Other stakeholders in the industry though, such as distributors and producers, are not very happy about the merger. Harish Janiani, partner at Sunil Enterprises, who are distributors in Central India and distribute to 45 theatres in the region says, “This will not protect our interest, on the contrary, they will have an upper hand and I will be more dependent on them for showcasing my films.” Emkay Global’s report highlights the same--that the merged entity might want to use its muscle power to negotiate lower revenue share with movie distributors. A lot of producers too have raised similar concerns around the merger.



Though Akshaye Rathi, a film exhibitor owning 17 screens across Madhya Pradesh, Maharashtra and Chhattisgarh, and director of Aashirwad Theatres, believes otherwise. “There is nothing for the producers to worry about. In fact when this entity merges and becomes leaner, and more operationally efficient, it will basically be able to generate better returns for producers.”

On a Zoom call with Forbes India, Bijli and Jain too dismiss the fears. Bijli says, “Such fears are not warranted at all. We need a pipeline of movies to come in, since cinemas cannot run without films. And every ticket that gets sold, gets split between us and them. We have to look at the bigger picture, rather than focusing on changes in commercial terms.” When it comes to negotiating power, he adds, “A movie like RRR has done more in single screens over multiplexes. So where does the negotiating power come? We will only be 1,500 screens, there are still another 8,000 screens that we don’t own.”

Both PVR and INOX hope to focus more on the revenue synergies and not antagonise their relationship with anyone in the industry. “Imagine, for instance we do act funny,” explains Bijli, “They have the option to sell to an OTT platform straightaway—we are only one of the channels. So we have no additional power.”

Another fear in the industry is that of ticket and F&B prices rising post this merger. Ashim Sanyal, COO of Delhi-based NGO Consumer VOICE says, “Any merger and acquisition leading to monopoly or near monopoly is harmful for consumers’ right to choice. So is this. So one has to carefully observe and monitor the situation and complain to authorities if they find it detrimental to consumers either in choice, prices, processes, quality or availability.”

The average ticket price in India is a lot lower than what most multiplexes would like to charge. “Going for movie should not be given a second thought, which is why we keep our ticket rates more affordable. We hope that post the merger, PVR Inox don’t increase the ticket rates further, because the overall mindset of a movie-goer shifts when planning a movie outing,” says Himani Shah Manek, director, Gold Digitech Theaters that has about 60 screens pan India, including franchisees.

Bijli of PVR claims the average ticket price (ATP) in India is Rs 200 and the spend per head (SPH) for F&B is Rs 92. “But people take our prices for high-end malls like Atria and think that’s the average price. India is a very disparate market, the input cost in each location is very different. For instance, in places like Latur and Aurangabad our input costs, capex, opex is less, and thus the price is adjusted accordingly. Where the input costs are high, the tickets and F&B will be priced accordingly. We are a listed company and we still have to give a return on investment,” he says. The merged entity is looking to expand further in tier III, IV & V cities and reach every nook and cranny of India, and look at a potential international expansion, too.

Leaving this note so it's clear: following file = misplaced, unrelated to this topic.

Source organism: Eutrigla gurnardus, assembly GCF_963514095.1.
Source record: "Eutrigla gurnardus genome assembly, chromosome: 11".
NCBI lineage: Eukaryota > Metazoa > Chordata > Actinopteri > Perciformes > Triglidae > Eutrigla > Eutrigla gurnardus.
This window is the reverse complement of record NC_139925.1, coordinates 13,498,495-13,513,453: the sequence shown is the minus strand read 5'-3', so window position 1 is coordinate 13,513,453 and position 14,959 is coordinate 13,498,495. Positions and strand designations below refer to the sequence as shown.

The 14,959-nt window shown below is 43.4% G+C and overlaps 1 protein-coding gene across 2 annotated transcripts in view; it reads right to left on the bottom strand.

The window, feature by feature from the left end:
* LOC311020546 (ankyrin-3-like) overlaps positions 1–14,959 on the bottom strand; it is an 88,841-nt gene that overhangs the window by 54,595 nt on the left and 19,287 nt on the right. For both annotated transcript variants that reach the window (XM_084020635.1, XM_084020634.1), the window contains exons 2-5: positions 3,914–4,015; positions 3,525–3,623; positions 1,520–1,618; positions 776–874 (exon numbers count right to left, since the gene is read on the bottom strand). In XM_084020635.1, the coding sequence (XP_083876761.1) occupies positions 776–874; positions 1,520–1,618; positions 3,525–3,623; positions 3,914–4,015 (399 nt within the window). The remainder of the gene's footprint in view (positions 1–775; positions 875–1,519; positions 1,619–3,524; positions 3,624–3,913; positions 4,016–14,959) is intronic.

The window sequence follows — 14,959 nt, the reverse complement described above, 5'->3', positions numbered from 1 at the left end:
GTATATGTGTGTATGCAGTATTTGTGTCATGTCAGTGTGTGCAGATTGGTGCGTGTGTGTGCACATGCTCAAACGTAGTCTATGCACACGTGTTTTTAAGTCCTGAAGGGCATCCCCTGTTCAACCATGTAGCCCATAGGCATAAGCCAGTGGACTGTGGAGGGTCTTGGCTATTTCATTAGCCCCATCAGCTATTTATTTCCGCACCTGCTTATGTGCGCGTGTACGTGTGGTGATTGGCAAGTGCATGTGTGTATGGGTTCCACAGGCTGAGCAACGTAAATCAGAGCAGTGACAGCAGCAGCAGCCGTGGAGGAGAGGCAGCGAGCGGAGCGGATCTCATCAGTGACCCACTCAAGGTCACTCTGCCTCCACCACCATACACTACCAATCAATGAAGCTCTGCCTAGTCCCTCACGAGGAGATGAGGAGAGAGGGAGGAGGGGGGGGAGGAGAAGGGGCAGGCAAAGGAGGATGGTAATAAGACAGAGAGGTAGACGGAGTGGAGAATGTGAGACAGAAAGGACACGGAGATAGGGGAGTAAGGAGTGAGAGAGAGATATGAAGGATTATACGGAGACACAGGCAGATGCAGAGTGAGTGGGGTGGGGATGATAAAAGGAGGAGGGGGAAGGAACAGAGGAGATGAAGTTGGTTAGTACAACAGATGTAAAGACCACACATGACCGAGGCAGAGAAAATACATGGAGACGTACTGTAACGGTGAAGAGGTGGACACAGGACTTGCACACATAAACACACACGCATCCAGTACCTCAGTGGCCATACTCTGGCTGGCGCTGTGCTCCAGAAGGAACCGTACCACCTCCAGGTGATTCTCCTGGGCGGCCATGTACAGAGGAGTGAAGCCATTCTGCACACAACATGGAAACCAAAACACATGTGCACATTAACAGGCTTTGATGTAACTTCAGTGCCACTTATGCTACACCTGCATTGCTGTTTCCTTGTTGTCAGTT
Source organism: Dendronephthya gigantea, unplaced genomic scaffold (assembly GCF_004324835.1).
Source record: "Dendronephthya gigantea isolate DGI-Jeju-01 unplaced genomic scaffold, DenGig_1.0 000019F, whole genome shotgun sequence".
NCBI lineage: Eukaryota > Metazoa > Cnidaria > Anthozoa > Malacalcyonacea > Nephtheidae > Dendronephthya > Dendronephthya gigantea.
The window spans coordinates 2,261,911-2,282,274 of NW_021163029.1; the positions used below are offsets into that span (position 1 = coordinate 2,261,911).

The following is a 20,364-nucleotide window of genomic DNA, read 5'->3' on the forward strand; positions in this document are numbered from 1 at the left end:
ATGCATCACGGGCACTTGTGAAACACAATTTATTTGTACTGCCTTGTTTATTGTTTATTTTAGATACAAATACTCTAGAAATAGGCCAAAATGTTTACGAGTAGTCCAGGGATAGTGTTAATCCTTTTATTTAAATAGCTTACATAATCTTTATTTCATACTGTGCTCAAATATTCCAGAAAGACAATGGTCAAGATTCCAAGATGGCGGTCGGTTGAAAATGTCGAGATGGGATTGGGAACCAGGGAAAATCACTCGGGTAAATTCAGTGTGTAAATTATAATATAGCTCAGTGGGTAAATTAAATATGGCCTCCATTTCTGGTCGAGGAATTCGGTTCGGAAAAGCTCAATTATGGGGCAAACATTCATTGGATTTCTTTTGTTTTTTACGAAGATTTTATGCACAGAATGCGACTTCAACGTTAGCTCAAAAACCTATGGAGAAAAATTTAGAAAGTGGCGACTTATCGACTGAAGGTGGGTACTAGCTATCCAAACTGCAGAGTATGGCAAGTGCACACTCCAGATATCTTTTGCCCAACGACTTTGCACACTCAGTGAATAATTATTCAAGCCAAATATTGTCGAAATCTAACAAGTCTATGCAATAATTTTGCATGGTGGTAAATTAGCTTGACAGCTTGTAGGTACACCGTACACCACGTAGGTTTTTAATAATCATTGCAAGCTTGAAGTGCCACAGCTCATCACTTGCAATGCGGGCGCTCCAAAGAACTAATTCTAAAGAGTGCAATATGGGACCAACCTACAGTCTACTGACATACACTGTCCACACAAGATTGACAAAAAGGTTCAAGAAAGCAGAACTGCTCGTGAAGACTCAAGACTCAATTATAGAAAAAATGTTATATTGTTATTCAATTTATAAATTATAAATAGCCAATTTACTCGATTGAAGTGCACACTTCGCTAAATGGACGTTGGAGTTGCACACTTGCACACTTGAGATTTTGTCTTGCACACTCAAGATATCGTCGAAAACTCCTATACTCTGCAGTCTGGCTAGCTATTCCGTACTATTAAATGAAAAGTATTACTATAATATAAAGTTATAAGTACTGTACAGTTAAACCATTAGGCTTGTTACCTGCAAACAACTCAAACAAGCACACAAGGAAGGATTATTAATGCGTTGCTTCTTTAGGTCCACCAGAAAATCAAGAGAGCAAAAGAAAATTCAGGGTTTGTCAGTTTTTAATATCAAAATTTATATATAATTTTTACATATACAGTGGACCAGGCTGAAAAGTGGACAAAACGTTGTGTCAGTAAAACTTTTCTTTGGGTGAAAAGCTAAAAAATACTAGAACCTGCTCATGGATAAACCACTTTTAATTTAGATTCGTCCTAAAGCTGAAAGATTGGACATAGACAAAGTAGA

What next?

INOX and PVR both have always had technology and innovation at the core of their business, and post the merger this is only expected to grow. “Them collaborating and improving their innovations will just make it a great standard for the industry, which would improve the overall experience for the movie-goer because every exhibitor would want to match that,” says Shah of Gold Digitech Theaters.

Post the merger, INOX promoters will hold a 16.7 percent in the merged company, while those of PVR will now have 10.62 percent, as opposed to the earlier 17 percent. The merger will take another nine months, according to Jain. There are approvals pending from the National Company Law Tribunal (NCLT), Securities and Exchange Board of India (SEBI), Competition Commission of India (CCI), stock exchanges and shareholders. According to Roy, there would ideally be no need for the CCI’s approval as the threshold of Rs 1,000 crore won’t be exceeded, given the damage to the sector caused by Covid-19, which closed theatres for months on end. According to the CCI, a transaction is exempt from the notification requirement if the assets in India are not more than Rs 350 crore or turnover is not more than Rs 1,000 crore. Currently, the combined revenues of the two companies are well below Rs 1,000 crore due to pandemic-led disruptions.

As per Emkay Global’s analysis, the potential challenges going forward would include another Covid-19 wave, structural increase in the revenue share to producers/distributors, lack of quality content, faster-than expected shift of eyeballs to OTT platforms and regulators rejecting the merger.

Yet, the hope with this merger, according to film exhibitor Rathi, is not just to benefit from the economies of scale, but further grow the sector. “India is a market of 1.4 billion and having only 9,500 screens is a joke. So even if we add 9,500 screens per year for the next seven years, we’ll reach where China is today, in terms of the screen density.” He feels there is a lot of potential for not just PVR and INOX, but even smaller players to grow further in the Indian market. “In my opinion,” he adds, “this PVR-INOX merger is the first of many to come. It might not all be M&A, but consolidation of operations is definitely on the cards.”